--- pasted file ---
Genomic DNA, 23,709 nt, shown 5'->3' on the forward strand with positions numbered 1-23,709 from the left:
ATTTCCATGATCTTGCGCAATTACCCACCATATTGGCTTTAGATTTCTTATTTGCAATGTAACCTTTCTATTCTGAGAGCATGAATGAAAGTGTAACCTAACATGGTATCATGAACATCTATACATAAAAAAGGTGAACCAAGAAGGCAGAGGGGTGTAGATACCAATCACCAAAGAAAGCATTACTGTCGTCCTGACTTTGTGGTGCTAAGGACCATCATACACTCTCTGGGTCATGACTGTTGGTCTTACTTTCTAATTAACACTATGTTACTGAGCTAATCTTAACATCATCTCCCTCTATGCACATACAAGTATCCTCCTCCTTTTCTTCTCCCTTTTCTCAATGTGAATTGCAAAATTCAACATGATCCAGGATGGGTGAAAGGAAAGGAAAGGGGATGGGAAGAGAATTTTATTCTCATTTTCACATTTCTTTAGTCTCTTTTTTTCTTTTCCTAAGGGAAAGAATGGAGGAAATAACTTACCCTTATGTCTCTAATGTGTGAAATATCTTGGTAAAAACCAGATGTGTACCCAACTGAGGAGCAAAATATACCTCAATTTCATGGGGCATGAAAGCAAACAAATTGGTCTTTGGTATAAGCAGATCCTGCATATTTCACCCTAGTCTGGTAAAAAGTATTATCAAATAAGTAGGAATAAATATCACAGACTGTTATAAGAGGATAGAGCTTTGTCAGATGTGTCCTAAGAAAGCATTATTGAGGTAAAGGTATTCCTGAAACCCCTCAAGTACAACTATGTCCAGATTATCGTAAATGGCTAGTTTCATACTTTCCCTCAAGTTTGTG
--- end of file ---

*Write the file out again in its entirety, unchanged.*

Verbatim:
Genomic DNA, 23,709 nt, shown 5'->3' on the forward strand with positions numbered 1-23,709 from the left:
ATTTCCATGATCTTGCGCAATTACCCACCATATTGGCTTTAGATTTCTTATTTGCAATGTAACCTTTCTATTCTGAGAGCATGAATGAAAGTGTAACCTAACATGGTATCATGAACATCTATACATAAAAAAGGTGAACCAAGAAGGCAGAGGGGTGTAGATACCAATCACCAAAGAAAGCATTACTGTCGTCCTGACTTTGTGGTGCTAAGGACCATCATACACTCTCTGGGTCATGACTGTTGGTCTTACTTTCTAATTAACACTATGTTACTGAGCTAATCTTAACATCATCTCCCTCTATGCACATACAAGTATCCTCCTCCTTTTCTTCTCCCTTTTCTCAATGTGAATTGCAAAATTCAACATGATCCAGGATGGGTGAAAGGAAAGGAAAGGGGATGGGAAGAGAATTTTATTCTCATTTTCACATTTCTTTAGTCTCTTTTTTTCTTTTCCTAAGGGAAAGAATGGAGGAAATAACTTACCCTTATGTCTCTAATGTGTGAAATATCTTGGTAAAAACCAGATGTGTACCCAACTGAGGAGCAAAATATACCTCAATTTCATGGGGCATGAAAGCAAACAAATTGGTCTTTGGTATAAGCAGATCCTGCATATTTCACCCTAGTCTGGTAAAAAGTATTATCAAATAAGTAGGAATAAATATCACAGACTGTTATAAGAGGATAGAGCTTTGTCAGATGTGTCCTAAGAAAGCATTATTGAGGTAAAGGTATTCCTGAAACCCCTCAAGTACAACTATGTCCAGATTATCGTAAATGGCTAGTTTCATACTTTCCCTCAAGTTTGTG